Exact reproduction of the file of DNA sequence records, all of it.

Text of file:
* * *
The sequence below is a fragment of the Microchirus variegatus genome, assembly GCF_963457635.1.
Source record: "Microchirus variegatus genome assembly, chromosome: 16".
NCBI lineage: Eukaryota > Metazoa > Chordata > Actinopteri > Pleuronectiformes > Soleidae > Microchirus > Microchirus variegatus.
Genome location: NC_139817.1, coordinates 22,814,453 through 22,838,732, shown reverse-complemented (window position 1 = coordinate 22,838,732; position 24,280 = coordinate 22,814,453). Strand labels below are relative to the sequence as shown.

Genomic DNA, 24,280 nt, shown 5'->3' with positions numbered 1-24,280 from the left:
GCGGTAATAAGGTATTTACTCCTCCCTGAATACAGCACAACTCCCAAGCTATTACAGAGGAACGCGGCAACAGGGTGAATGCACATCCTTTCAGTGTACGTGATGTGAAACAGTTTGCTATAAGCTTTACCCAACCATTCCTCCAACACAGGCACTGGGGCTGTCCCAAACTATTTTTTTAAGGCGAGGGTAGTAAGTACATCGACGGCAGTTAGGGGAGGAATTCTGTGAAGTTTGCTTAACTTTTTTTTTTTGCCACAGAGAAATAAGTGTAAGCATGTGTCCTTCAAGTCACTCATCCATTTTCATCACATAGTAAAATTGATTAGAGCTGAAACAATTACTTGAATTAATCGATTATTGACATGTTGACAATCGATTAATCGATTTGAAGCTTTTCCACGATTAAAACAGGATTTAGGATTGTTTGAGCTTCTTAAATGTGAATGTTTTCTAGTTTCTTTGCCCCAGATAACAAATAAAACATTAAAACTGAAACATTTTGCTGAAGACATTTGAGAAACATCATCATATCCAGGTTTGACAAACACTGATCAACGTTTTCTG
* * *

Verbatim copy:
The sequence below is a fragment of the Microchirus variegatus genome, assembly GCF_963457635.1.
Source record: "Microchirus variegatus genome assembly, chromosome: 16".
NCBI lineage: Eukaryota > Metazoa > Chordata > Actinopteri > Pleuronectiformes > Soleidae > Microchirus > Microchirus variegatus.
Genome location: NC_139817.1, coordinates 22,814,453 through 22,838,732, shown reverse-complemented (window position 1 = coordinate 22,838,732; position 24,280 = coordinate 22,814,453). Strand labels below are relative to the sequence as shown.

Genomic DNA, 24,280 nt, shown 5'->3' with positions numbered 1-24,280 from the left:
GCGGTAATAAGGTATTTACTCCTCCCTGAATACAGCACAACTCCCAAGCTATTACAGAGGAACGCGGCAACAGGGTGAATGCACATCCTTTCAGTGTACGTGATGTGAAACAGTTTGCTATAAGCTTTACCCAACCATTCCTCCAACACAGGCACTGGGGCTGTCCCAAACTATTTTTTTAAGGCGAGGGTAGTAAGTACATCGACGGCAGTTAGGGGAGGAATTCTGTGAAGTTTGCTTAACTTTTTTTTTTTGCCACAGAGAAATAAGTGTAAGCATGTGTCCTTCAAGTCACTCATCCATTTTCATCACATAGTAAAATTGATTAGAGCTGAAACAATTACTTGAATTAATCGATTATTGACATGTTGACAATCGATTAATCGATTTGAAGCTTTTCCACGATTAAAACAGGATTTAGGATTGTTTGAGCTTCTTAAATGTGAATGTTTTCTAGTTTCTTTGCCCCAGATAACAAATAAAACATTAAAACTGAAACATTTTGCTGAAGACATTTGAGAAACATCATCATATCCAGGTTTGACAAACACTGATCAACGTTTTCTG